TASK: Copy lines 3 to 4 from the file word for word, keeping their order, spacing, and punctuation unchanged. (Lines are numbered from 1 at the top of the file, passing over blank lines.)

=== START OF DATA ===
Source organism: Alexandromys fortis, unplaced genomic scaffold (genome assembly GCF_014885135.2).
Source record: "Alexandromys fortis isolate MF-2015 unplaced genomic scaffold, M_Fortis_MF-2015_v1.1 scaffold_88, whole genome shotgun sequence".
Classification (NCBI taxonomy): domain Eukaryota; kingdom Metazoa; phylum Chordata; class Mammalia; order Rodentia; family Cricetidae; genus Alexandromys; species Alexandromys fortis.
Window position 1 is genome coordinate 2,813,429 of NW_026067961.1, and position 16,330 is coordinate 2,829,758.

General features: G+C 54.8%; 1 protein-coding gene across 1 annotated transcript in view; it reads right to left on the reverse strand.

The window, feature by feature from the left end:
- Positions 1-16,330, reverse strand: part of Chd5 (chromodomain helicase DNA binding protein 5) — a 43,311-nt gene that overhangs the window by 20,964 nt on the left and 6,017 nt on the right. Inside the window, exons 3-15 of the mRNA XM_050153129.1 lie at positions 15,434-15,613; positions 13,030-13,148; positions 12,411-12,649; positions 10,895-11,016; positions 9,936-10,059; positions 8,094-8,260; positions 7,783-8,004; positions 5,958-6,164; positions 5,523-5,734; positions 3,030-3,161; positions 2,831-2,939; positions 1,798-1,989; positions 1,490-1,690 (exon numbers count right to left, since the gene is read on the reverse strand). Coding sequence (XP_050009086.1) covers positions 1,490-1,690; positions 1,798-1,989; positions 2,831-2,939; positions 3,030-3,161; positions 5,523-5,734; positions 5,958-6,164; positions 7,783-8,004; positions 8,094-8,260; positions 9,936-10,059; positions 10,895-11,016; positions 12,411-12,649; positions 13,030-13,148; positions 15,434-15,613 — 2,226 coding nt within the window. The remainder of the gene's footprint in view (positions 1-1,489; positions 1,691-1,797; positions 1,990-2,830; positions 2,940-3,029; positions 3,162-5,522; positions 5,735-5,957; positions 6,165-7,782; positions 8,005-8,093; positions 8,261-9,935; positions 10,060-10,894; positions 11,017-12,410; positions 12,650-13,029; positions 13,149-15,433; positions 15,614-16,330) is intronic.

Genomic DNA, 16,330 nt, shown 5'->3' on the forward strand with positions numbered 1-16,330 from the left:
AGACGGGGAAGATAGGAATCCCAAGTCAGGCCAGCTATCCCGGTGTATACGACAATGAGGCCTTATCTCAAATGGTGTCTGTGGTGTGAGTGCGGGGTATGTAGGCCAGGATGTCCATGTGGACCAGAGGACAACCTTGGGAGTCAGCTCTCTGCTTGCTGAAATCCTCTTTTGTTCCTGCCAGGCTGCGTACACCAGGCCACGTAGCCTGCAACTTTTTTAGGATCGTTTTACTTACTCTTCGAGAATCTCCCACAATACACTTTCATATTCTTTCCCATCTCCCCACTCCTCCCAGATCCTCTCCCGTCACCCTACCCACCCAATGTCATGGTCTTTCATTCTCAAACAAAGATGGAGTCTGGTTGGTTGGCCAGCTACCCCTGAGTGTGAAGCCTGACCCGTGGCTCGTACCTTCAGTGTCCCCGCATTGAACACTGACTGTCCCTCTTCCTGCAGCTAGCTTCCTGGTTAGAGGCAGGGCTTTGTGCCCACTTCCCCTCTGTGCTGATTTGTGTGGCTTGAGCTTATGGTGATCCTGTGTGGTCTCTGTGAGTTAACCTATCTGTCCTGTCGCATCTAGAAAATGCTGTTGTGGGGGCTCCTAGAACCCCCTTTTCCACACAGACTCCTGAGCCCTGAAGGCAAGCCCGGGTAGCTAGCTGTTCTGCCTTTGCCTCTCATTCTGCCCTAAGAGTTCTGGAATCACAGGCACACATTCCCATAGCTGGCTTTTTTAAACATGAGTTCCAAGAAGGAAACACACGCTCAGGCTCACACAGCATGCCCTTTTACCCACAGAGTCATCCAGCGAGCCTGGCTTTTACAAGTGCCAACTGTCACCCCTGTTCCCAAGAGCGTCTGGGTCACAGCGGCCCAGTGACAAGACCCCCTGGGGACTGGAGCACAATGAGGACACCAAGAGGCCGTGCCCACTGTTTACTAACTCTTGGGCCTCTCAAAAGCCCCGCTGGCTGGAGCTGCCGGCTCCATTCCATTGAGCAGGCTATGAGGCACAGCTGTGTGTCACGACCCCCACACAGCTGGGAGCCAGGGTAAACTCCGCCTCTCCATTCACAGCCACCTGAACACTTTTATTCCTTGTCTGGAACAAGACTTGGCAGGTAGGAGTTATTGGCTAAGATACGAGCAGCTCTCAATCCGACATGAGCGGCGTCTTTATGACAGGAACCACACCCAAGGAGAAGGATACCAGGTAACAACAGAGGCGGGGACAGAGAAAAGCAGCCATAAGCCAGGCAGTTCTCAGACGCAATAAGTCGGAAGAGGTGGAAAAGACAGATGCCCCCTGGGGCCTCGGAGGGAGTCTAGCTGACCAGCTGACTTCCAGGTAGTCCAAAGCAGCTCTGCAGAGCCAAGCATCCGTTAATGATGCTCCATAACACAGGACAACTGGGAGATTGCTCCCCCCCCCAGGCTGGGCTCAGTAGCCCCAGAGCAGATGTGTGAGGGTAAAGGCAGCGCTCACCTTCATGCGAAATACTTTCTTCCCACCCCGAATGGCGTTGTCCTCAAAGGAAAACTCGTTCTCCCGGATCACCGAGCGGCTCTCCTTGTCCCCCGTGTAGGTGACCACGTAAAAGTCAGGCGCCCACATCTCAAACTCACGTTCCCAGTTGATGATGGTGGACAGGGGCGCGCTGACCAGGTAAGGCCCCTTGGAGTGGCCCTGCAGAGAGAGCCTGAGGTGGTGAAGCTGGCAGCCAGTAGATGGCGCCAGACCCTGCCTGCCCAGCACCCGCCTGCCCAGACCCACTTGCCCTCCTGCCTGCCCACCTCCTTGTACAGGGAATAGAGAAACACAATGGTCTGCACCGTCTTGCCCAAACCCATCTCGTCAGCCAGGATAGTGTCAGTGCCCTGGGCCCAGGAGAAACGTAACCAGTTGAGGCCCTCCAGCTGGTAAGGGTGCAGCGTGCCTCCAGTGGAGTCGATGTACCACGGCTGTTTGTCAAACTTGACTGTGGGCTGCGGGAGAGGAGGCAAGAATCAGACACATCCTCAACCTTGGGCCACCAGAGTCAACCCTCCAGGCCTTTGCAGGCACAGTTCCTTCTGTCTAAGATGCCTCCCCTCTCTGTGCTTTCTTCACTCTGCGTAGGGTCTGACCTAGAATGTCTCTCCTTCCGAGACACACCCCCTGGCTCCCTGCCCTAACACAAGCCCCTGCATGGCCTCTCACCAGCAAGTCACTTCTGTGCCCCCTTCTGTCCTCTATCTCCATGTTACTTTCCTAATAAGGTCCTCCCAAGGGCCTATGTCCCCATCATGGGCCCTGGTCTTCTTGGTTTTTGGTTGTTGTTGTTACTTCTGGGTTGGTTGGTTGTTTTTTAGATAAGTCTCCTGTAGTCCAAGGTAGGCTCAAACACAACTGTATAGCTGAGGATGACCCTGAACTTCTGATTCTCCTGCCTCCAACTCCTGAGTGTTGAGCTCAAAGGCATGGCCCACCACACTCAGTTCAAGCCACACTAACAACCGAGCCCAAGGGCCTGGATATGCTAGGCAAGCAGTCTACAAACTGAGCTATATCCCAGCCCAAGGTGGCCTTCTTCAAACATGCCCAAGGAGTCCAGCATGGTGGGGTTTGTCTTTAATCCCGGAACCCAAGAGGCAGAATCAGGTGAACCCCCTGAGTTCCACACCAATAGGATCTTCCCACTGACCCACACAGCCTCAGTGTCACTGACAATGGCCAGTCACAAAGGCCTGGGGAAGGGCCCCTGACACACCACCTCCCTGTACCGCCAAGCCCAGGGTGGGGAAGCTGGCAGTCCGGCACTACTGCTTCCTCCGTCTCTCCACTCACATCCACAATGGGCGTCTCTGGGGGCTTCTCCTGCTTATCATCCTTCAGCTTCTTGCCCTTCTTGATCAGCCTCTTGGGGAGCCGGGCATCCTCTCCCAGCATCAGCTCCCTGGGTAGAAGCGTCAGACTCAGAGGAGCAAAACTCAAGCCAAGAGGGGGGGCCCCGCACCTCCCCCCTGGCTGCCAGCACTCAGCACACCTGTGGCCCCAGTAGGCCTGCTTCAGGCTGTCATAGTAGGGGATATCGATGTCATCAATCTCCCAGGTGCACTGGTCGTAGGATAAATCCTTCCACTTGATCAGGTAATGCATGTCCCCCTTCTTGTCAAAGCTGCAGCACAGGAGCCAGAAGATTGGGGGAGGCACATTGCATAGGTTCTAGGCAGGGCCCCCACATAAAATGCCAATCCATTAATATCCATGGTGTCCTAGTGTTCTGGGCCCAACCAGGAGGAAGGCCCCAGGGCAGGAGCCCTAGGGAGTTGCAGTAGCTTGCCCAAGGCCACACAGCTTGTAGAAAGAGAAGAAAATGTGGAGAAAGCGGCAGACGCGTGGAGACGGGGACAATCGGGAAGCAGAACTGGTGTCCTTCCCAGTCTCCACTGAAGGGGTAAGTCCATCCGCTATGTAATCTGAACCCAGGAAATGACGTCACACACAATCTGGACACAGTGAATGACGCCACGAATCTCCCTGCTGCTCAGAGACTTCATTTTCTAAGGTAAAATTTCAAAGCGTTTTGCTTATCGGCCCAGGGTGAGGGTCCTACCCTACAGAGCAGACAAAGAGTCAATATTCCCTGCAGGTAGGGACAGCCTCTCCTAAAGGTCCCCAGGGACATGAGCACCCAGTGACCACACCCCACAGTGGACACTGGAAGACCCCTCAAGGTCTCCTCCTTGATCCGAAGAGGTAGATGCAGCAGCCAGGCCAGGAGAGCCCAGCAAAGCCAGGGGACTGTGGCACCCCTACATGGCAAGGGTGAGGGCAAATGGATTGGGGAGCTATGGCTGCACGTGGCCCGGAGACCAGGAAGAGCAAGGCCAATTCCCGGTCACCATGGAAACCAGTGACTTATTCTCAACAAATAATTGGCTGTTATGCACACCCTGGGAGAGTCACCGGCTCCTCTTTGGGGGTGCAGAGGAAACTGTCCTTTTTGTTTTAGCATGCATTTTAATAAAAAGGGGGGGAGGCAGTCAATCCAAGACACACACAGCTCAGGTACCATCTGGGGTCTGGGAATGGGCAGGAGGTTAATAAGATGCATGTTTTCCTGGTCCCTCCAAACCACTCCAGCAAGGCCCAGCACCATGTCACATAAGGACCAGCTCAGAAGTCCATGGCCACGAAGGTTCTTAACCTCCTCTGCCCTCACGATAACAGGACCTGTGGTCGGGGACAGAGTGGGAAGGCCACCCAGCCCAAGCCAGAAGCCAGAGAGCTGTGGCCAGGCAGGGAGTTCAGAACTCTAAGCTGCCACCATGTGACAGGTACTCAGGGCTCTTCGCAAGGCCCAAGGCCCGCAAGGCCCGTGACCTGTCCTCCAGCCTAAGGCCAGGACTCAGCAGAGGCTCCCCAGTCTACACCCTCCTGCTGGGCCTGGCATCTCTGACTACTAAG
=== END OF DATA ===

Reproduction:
Classification (NCBI taxonomy): domain Eukaryota; kingdom Metazoa; phylum Chordata; class Mammalia; order Rodentia; family Cricetidae; genus Alexandromys; species Alexandromys fortis.
Window position 1 is genome coordinate 2,813,429 of NW_026067961.1, and position 16,330 is coordinate 2,829,758.